> The mutuality of the dread that runs through Large Animals is striking. Narrators are afraid of own freakishness, afraid of the danger they might visit on others just by being; afraid of dissolving, of killing, of going too far. Yet whilst this fear is deeply rooted its source seems to be external – found in the terrified eyes of a colleague or the mispronunciations of a stranger. One has the sense of a redoubling of the anxiety around gender and queerness, only pushed into a new, creaturely shape. There is something very raw and painful about reading such monstrous characterisations, the familiar recoil internalised as a sense of our own potential danger to others as queer people – never mind the real asymmetry of violence at play. Becoming animal is not an escape from the opinions of others, but we are made so through these veryjudgements: as Arndt reminds us ‘animals are only animals because they are observed’.[11]

> But what is reading other than observing? Large Animals extends this fraught dynamic to its own relationship with the reader, resulting in a text that is ill-at-ease with itself. The collection is like a pot of water on a stove: at times a rolling boil, at other times a simmer. Arndt goes to the difficult places and then pulls back, leaving the reader foundering in a vortex of bold revelations and backpedalling. It seems that the writer’s embodied anxiety has leeched onto the page; agonising about the body of the text becoming a distraction from Arndt’s inability to pronounce finally on their physical form. As the narrator of ‘Beside Myself’ describes: ‘even when editing, for instance, if I wanted to change a word I tried to keep as many of the original letters on the screen as I could, fitting them into their replacement so they wouldn’t lose their place, get infinitely lost.’[12] Realising that one has the power to shape a text or a body leaves one with only more dilemmas.

> Returning to the opening story ‘Moon Colonies’, the narrator’s vacillation over top surgery resonates differently. Their resignation to the meaningless nature of any of their decisions is compounded by (or perhaps even covers) a maddening sympathy for their own discarded flesh. Binding their chest tightly, trying to make the appearance of pecs from breasts, is an analogous act of fitting material into a preferable replacement. This overlap between the body and the body of the text in Large Animals is its final trick in discomforting the reader. It is as though Arndt’s words have sidled up close to breathe in my face, dissolving as much as they can the cage that keeps the text at a safe distance, implicating both author and reader in the itchy anxiety of the world they present. Large Animals chafes with the discomfort of living on the edge of identities, and reading it you will too – if you haven’t already been rubbed raw by these same experiences.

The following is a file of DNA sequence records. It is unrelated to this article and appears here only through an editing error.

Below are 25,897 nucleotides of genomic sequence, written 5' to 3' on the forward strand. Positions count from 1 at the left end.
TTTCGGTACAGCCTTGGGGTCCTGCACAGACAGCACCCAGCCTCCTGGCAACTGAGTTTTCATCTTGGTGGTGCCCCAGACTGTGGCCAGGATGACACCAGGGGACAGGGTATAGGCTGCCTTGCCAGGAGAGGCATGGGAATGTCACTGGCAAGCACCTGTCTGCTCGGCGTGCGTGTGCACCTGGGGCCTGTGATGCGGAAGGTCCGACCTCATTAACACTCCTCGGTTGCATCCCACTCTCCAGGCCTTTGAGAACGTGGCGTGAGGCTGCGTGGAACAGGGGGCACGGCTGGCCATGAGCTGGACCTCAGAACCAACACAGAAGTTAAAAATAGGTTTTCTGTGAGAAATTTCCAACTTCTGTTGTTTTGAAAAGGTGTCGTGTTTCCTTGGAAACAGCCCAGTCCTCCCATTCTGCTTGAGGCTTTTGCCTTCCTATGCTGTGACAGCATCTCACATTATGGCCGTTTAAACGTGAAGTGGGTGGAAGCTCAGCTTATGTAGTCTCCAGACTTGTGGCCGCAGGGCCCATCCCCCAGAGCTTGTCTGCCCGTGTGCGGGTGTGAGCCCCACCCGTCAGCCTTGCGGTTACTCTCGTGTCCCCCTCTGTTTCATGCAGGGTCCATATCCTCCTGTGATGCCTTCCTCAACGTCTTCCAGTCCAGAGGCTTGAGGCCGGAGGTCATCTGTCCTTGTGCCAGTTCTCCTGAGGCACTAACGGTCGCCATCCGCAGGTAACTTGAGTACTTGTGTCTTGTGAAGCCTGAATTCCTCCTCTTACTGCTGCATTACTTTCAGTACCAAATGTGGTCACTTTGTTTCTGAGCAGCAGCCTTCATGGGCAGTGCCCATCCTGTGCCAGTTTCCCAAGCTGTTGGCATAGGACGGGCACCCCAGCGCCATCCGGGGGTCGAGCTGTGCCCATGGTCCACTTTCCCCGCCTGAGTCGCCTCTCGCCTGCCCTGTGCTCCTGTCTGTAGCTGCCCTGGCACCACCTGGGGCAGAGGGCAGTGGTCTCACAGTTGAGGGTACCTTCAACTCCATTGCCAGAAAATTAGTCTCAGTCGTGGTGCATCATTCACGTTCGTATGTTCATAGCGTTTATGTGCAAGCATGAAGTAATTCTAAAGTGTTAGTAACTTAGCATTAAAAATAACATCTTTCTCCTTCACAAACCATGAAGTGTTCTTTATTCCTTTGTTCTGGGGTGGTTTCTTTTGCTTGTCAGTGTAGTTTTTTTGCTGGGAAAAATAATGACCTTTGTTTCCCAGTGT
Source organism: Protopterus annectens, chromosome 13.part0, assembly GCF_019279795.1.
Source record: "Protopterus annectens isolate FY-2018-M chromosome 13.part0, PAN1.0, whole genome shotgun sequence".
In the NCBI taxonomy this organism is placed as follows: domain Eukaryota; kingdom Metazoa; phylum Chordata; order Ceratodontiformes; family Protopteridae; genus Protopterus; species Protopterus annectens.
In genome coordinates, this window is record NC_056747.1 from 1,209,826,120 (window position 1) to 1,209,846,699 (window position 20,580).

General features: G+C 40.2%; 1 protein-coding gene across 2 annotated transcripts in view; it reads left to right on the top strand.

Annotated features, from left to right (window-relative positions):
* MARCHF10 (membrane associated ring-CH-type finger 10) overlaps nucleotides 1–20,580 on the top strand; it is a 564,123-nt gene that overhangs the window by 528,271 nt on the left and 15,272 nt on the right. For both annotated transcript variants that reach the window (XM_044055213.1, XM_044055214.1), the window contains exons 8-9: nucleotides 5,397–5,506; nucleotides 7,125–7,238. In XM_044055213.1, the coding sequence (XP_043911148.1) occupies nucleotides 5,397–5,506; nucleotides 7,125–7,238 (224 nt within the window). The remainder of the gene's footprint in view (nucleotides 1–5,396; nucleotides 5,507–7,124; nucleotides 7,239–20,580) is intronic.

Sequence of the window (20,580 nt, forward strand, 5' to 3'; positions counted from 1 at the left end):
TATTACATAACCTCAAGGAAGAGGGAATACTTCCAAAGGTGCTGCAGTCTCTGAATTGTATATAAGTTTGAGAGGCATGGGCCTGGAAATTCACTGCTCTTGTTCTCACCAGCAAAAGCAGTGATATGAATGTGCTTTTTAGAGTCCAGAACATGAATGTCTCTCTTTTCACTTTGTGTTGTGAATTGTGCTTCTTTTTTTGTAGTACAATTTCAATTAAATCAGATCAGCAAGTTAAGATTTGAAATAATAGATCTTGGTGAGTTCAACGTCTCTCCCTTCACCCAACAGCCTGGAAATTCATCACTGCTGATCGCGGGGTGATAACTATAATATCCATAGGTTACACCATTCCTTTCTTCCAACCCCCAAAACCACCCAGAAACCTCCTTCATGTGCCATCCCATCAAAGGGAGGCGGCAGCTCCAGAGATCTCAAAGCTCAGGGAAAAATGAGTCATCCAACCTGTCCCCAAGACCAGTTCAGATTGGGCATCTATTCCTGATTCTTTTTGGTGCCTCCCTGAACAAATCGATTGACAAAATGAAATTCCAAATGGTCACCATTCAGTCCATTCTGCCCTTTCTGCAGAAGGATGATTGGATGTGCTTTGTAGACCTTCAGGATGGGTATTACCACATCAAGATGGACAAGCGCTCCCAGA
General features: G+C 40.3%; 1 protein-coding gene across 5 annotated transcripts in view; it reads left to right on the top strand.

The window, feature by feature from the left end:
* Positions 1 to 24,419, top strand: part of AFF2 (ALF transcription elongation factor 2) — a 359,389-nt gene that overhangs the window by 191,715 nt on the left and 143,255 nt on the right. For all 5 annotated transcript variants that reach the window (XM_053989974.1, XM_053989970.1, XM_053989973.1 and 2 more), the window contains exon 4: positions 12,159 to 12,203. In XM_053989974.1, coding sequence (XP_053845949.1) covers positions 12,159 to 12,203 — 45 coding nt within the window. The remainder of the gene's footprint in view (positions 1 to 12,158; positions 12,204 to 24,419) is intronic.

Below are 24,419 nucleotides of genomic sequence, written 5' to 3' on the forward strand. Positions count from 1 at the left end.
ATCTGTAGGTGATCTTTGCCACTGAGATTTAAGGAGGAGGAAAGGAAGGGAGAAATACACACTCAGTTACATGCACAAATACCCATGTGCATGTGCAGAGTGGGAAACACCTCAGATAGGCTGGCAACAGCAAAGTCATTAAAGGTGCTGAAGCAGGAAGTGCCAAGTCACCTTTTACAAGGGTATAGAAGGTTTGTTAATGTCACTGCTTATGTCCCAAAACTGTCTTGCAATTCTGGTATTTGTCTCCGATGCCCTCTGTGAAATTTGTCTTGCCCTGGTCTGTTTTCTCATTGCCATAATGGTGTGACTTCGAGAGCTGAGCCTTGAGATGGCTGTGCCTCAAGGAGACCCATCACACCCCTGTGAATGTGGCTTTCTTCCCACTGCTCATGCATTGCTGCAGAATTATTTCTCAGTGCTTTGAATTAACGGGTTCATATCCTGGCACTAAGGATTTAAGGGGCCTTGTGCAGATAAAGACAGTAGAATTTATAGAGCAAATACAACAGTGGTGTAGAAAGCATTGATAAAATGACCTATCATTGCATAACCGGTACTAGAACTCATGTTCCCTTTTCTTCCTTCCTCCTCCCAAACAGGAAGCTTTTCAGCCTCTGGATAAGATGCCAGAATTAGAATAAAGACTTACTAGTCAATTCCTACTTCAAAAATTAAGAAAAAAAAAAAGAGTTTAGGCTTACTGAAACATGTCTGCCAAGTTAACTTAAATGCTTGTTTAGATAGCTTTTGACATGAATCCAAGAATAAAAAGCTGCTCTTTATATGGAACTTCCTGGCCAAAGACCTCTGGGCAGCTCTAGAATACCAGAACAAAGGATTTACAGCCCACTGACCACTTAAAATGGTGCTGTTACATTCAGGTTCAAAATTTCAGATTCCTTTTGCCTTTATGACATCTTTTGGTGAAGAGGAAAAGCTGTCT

[1] Arndt, J., Large Animals (London, 2020), p. 15-16. [2] Adler, S. E., ‘Interview with Jess Arndt, author of Large Animals’, Argot Magazine (2 November 2017), https://www.argotmagazine.com/journalism-and-discourse/interview-with-jess-arndt-author-of-large-animals (28 September 2020) [3] Arndt, Large Animals, p. 25. [4] Arndt, Large Animals, p. 28. [5] Adler, ‘Interview with Jess Arndt, author of Large Animals’ [6] Salamon, G., Assuming a Body: Transgender and the Rhetorics of Materiality (New York, 2010), p. 2. [7] Ibid., p. 2, 4. [8] Adler, ‘Interview with Jess Arndt, author of Large Animals’ [9] Arndt, Large Animals, p. 133. [10] Ibid., p. 79. [11] Arndt, Large Animals, p. 148. [12] Ibid., p. 139.


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Text: Frances Whorrall-Campbell Image: Cipher Press Published: 6/11/20